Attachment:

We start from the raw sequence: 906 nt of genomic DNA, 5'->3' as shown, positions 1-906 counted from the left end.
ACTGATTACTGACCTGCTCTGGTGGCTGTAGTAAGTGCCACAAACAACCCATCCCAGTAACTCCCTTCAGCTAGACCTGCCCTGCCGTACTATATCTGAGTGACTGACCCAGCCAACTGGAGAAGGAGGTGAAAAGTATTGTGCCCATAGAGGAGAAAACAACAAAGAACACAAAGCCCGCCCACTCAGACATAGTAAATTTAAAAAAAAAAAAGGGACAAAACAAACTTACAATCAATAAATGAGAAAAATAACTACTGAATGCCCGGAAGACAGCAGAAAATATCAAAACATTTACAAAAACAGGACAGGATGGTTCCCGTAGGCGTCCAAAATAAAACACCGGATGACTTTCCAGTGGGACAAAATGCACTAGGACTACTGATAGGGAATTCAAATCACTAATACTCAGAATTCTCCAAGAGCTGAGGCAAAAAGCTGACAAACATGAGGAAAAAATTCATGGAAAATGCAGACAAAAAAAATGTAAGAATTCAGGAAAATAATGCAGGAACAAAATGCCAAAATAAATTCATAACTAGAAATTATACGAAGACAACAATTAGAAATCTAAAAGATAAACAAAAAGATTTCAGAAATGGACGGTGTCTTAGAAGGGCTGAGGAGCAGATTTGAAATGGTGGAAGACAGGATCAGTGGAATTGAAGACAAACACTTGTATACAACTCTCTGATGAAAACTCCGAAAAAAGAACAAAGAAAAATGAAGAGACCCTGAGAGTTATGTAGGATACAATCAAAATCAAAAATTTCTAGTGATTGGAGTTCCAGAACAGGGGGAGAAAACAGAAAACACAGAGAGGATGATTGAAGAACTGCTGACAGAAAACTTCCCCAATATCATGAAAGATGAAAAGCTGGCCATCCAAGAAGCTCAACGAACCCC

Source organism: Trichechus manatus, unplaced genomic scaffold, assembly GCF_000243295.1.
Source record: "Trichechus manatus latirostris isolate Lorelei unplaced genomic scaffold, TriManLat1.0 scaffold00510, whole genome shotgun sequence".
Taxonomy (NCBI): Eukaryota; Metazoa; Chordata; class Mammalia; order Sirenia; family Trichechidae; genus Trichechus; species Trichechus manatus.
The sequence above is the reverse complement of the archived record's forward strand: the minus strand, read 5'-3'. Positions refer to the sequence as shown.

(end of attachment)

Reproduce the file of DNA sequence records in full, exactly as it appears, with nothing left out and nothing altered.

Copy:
We start from the raw sequence: 906 nt of genomic DNA, 5'->3' as shown, positions 1-906 counted from the left end.
ACTGATTACTGACCTGCTCTGGTGGCTGTAGTAAGTGCCACAAACAACCCATCCCAGTAACTCCCTTCAGCTAGACCTGCCCTGCCGTACTATATCTGAGTGACTGACCCAGCCAACTGGAGAAGGAGGTGAAAAGTATTGTGCCCATAGAGGAGAAAACAACAAAGAACACAAAGCCCGCCCACTCAGACATAGTAAATTTAAAAAAAAAAAAGGGACAAAACAAACTTACAATCAATAAATGAGAAAAATAACTACTGAATGCCCGGAAGACAGCAGAAAATATCAAAACATTTACAAAAACAGGACAGGATGGTTCCCGTAGGCGTCCAAAATAAAACACCGGATGACTTTCCAGTGGGACAAAATGCACTAGGACTACTGATAGGGAATTCAAATCACTAATACTCAGAATTCTCCAAGAGCTGAGGCAAAAAGCTGACAAACATGAGGAAAAAATTCATGGAAAATGCAGACAAAAAAAATGTAAGAATTCAGGAAAATAATGCAGGAACAAAATGCCAAAATAAATTCATAACTAGAAATTATACGAAGACAACAATTAGAAATCTAAAAGATAAACAAAAAGATTTCAGAAATGGACGGTGTCTTAGAAGGGCTGAGGAGCAGATTTGAAATGGTGGAAGACAGGATCAGTGGAATTGAAGACAAACACTTGTATACAACTCTCTGATGAAAACTCCGAAAAAAGAACAAAGAAAAATGAAGAGACCCTGAGAGTTATGTAGGATACAATCAAAATCAAAAATTTCTAGTGATTGGAGTTCCAGAACAGGGGGAGAAAACAGAAAACACAGAGAGGATGATTGAAGAACTGCTGACAGAAAACTTCCCCAATATCATGAAAGATGAAAAGCTGGCCATCCAAGAAGCTCAACGAACCCC

Source organism: Trichechus manatus, unplaced genomic scaffold, assembly GCF_000243295.1.
Source record: "Trichechus manatus latirostris isolate Lorelei unplaced genomic scaffold, TriManLat1.0 scaffold00510, whole genome shotgun sequence".
Taxonomy (NCBI): Eukaryota; Metazoa; Chordata; class Mammalia; order Sirenia; family Trichechidae; genus Trichechus; species Trichechus manatus.
The sequence above is the reverse complement of the archived record's forward strand: the minus strand, read 5'-3'. Positions refer to the sequence as shown.